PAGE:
The Collector's Edition package is impressive
The remaining features are those from the previous release - the sizable Secrets of The Force Awakens: A Cinematic Journey Documentary; The Story Awakens Table Read; and the Featurettes: Building BB-8, Crafting Creatures, Blueprint of a Battle: The Snow Fight, John Williams: The Seventh Symphony, and ILM: The Visual Magic of The Force, as well as the Force for Change global aid segment.
The package itself is just as impressive, a fat boxed release, housed with an exterior framed lenticular image that makes a nice touch. The fold-out set boasts some well-chosen artwork, and makes for a great Star Wars: The Force Awakens package.
3D Blu-ray VerdictIf you hadn't already bought The Force Awakens, then this would be the set to own
This likely won't be the last release of The Force Awakens, with options to eke it out into a further Dolby Atmos Blu-ray release, and then a latter UHD release, should they want to milk it for all its worth - and that's even before the ultimate collector's set which will appear at the conclusion of the trilogy and boast even more magically 'unearthed' special features that they definitely weren't holding back from these sets. But at least this Christmas-prepped Collector's Edition has some value to it, not least in the well-rendered 3D option, but also in the enhanced extras department. If you hadn't already bought Star Wars: The Force Awakens, then this would be the set to own, but since there's nobody left on the planet without a copy, it's likely that only those who are minded to watch it in 3D will pick this up. For those, it comes recommended.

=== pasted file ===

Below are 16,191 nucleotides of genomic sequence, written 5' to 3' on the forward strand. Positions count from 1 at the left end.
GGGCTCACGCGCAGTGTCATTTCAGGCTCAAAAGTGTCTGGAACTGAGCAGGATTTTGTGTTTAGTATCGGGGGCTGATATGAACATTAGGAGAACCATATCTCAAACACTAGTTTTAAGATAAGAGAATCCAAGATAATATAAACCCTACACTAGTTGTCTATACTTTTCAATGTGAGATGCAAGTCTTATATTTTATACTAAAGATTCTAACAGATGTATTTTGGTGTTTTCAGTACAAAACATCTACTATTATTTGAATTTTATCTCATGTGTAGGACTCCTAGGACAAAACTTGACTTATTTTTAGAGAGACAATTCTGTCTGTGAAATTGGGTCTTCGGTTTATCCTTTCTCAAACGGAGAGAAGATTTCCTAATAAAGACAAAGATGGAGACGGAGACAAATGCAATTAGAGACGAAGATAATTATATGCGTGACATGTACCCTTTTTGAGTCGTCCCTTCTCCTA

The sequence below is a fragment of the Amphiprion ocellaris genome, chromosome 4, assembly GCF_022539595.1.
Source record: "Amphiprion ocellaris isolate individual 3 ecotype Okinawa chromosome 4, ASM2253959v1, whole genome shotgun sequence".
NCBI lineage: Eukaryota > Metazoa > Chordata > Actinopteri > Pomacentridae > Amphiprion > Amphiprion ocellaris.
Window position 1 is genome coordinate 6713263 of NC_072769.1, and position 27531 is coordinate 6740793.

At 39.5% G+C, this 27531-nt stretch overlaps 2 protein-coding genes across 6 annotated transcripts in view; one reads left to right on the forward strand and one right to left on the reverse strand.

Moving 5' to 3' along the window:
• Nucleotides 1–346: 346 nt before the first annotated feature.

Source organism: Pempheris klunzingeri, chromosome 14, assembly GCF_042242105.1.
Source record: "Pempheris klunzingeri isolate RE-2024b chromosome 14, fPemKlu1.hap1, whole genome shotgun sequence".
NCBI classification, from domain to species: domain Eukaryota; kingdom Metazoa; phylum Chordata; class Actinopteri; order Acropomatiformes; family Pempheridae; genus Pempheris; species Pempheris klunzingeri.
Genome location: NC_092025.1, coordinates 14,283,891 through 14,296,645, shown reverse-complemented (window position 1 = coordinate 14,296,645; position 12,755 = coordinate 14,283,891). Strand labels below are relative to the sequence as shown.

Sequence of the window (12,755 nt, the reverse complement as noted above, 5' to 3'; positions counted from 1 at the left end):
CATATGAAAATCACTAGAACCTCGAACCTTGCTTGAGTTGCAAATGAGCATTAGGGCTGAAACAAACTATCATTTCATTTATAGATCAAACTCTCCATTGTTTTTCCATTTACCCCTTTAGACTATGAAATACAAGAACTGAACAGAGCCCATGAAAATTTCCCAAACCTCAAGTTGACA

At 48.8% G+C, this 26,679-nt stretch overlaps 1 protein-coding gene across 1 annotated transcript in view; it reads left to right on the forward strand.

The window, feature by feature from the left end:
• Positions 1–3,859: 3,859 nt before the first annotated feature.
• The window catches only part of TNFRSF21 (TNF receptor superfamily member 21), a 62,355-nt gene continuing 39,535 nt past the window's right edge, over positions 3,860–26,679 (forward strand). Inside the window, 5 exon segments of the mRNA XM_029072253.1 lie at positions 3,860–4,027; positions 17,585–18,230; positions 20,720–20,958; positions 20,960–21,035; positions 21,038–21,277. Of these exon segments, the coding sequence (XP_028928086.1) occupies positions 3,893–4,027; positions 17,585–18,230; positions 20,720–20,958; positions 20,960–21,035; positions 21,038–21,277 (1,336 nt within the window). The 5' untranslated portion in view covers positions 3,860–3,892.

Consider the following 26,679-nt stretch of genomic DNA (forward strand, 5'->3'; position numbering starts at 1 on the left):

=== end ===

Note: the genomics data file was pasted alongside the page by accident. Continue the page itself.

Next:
Suggested retail price when reviewed: £21.99